In Memoriam Sonic Youth XV: “The Eternal”

So this is it. This is the final installment. Well, maybe not the final final installment for me, I mean I could easily do a bunch more posts on each of the SYR recordings and some other various things that are out there, but to be completely honest, despite the fact that Sonic You are undoubtedly one of my favorite artists of all time, I am far from a completist. I do have all of the “standard” stuff: studio releases (obviously) a few 45s, tapes of stuff that I recorded off the radio when the local college station in Rochester, NY would play some rare stuff, and so on. And I’m sure that through various people I could find all that there is to find out there. But posting about things like that would lack the authenticity and honesty that these posts have had because I wouldn’t have time to really make a connection with them.

Anyway, speaking of the final installment, this is probably the final proper Sonic Youth release that any of us will ever hear. The only thing, that I’m aware of anyway, that was released after this was the final installment of the SYR series, a set of instrumental pieces used as incidental music for a film. That album is their most accessible SYR release, for sure.

“The Eternal” really showed promise. The band more and more was becoming their youthful selves again. There’s plenty of grit and noise, and it seemed like the head of steam that had been building up since that patch of weaker albums, “A Thousand Leaves” and “NYC Ghosts & Flowers,” was finally ready to pay off. The band was getting back into shape after trying out some more experimental stuff in the later part of their career.

But, as usual, these posts are more about my experiences with the albums than they are about the albums themselves. This album came out only a few weeks after I had finished grad school. I was spending the summer living off of whatever savings I had left over while waiting for my job to begin in September. It was pretty much the laziest few months of my life and I think that I still feel guilt about them. Pretty much all that I did was read and listen to music, but even after all that listening to music I still don’t remember making an immediate connection with the album. It wasn’t until a few years later that I started listening to the album in earnest.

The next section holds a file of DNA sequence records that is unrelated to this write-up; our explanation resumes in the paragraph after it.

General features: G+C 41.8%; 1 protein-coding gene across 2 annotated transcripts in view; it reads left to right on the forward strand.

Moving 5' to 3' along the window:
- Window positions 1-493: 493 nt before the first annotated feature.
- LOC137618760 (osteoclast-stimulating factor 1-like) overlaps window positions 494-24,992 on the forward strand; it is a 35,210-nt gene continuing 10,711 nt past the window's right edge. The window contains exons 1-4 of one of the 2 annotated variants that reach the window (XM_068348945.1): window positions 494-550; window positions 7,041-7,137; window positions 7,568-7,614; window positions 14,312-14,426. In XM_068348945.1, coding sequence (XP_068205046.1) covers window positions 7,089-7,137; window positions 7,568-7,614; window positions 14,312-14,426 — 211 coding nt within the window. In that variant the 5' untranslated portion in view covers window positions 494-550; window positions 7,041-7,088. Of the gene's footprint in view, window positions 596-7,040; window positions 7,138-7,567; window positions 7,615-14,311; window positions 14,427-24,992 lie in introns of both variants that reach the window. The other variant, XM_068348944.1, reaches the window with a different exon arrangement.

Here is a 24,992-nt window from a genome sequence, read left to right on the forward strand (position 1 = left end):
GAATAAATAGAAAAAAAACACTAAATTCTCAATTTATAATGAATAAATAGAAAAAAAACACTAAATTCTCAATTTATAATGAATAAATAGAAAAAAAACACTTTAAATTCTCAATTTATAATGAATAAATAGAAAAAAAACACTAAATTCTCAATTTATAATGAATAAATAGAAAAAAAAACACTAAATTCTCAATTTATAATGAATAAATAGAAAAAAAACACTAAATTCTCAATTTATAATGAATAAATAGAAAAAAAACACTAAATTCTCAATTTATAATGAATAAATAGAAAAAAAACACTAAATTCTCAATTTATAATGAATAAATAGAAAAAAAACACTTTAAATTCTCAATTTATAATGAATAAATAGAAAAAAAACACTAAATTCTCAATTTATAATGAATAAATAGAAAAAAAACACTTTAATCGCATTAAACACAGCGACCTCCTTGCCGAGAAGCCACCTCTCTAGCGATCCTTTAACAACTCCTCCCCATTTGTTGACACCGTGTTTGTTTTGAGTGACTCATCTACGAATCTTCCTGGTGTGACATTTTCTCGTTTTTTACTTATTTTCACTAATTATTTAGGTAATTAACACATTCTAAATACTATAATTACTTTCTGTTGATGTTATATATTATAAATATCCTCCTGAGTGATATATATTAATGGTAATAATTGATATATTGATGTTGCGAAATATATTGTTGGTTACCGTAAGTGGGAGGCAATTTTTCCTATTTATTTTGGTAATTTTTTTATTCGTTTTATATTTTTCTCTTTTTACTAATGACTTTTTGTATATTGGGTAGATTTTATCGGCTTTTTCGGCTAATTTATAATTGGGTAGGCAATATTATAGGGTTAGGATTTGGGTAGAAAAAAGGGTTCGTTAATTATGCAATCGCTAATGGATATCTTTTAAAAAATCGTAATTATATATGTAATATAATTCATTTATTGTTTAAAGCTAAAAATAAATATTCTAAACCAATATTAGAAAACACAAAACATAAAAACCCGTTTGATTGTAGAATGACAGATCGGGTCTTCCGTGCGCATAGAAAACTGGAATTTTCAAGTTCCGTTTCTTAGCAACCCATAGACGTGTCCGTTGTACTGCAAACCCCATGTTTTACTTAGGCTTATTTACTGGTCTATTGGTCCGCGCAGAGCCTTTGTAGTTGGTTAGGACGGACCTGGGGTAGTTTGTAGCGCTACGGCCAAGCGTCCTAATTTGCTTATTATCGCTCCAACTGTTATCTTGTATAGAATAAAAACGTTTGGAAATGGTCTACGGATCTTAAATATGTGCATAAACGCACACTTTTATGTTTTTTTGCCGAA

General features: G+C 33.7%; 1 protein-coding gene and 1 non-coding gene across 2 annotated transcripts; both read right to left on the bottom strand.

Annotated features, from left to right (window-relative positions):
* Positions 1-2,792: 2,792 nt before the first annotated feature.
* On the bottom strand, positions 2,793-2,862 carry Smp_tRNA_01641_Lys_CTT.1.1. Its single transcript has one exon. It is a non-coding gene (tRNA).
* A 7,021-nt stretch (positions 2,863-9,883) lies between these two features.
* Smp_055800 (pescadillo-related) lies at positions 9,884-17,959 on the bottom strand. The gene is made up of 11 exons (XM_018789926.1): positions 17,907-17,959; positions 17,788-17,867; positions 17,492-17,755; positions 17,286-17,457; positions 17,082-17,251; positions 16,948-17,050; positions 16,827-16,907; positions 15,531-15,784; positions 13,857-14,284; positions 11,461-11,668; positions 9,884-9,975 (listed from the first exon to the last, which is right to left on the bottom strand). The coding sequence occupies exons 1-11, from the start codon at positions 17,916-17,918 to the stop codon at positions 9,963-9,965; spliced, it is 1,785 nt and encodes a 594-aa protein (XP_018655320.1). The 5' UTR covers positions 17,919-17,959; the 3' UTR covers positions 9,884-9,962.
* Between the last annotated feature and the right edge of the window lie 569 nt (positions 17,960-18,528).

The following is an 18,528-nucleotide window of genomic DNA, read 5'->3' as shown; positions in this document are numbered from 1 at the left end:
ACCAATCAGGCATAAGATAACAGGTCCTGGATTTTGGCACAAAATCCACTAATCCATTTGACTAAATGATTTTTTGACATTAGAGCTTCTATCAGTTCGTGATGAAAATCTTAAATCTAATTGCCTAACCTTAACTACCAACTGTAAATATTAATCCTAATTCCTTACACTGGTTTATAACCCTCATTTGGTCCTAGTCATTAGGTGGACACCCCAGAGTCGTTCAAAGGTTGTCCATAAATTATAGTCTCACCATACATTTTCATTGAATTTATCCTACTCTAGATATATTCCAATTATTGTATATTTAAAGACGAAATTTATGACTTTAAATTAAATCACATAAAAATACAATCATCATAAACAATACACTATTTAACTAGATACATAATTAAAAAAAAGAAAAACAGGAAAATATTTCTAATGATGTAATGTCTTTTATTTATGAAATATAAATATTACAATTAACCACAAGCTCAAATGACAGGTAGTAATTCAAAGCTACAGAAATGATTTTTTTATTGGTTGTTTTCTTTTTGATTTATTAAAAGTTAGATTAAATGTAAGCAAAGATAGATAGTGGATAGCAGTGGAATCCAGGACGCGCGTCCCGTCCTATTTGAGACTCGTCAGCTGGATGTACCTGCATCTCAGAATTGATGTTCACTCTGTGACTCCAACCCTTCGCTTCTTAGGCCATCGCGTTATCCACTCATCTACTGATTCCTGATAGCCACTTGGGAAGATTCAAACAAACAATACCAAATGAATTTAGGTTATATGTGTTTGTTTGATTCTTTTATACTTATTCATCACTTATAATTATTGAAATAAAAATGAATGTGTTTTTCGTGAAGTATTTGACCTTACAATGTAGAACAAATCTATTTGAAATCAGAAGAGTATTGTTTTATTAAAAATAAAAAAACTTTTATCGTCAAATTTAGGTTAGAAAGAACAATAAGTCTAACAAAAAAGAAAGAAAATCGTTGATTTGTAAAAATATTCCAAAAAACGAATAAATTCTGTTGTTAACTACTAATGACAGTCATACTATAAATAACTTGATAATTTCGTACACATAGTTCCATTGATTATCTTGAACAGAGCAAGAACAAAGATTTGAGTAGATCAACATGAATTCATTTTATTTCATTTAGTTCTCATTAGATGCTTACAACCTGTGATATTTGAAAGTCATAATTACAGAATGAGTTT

I definitely wasn’t thinking that this was going to be their last album. There I was starting to take them for granted again. I caught them live once more in Toronto which I thought was going to be the best show ever, but was sorely disappointed. Their setlist at that show, at the legendary Massey Hall of all places, was basically just this album with the songs on shuffle. Sure, they trotted out “Death Valley ’69” at the end, but I was just not impressed. That is maybe what makes me the most sad. That I could have such fond memories of them, but the last “interaction” that I had with the band was a disappointing show in an amazing venue.

It was just too much to take in at once. That isn’t what I want in a live show, and their energy was just not there at all. Kim’s dancing was reduced to what seemed like going through the motions, with little to no emotion. It was just a downer, and I would have been even sadder about the show had I not been in Canada where the beer is like moonshine.

Listening now, I think that this is a really good album. Maybe not the strongest way to go out, but still strong. It’s certainly better than anything we have gotten from Thurston as a solo artist since then. Out of nowhere it seems Lee Ranaldo has become the savior with his most recent two solo albums being the complete polar opposite to the boring dad-rock that Thurston churned out on “Demolished Thoughts.” And that “The Eternal” has TWO Lee Ranaldo tracks probably should have clued us all in to the fact that the usual song writing forces were not working to full effect in the year or so leading up to it.

Anyway, that is about it with these posts. I’m probably going to periodically talk about some of the SYR recordings, as those are currently a little more in line with the music that I have been studying lately and there is some really interesting stuff going on in those, but whatever it is that I might write about them will be from a more analytical standpoint.

Thanks for reading my un-edited and rambling remembrances.

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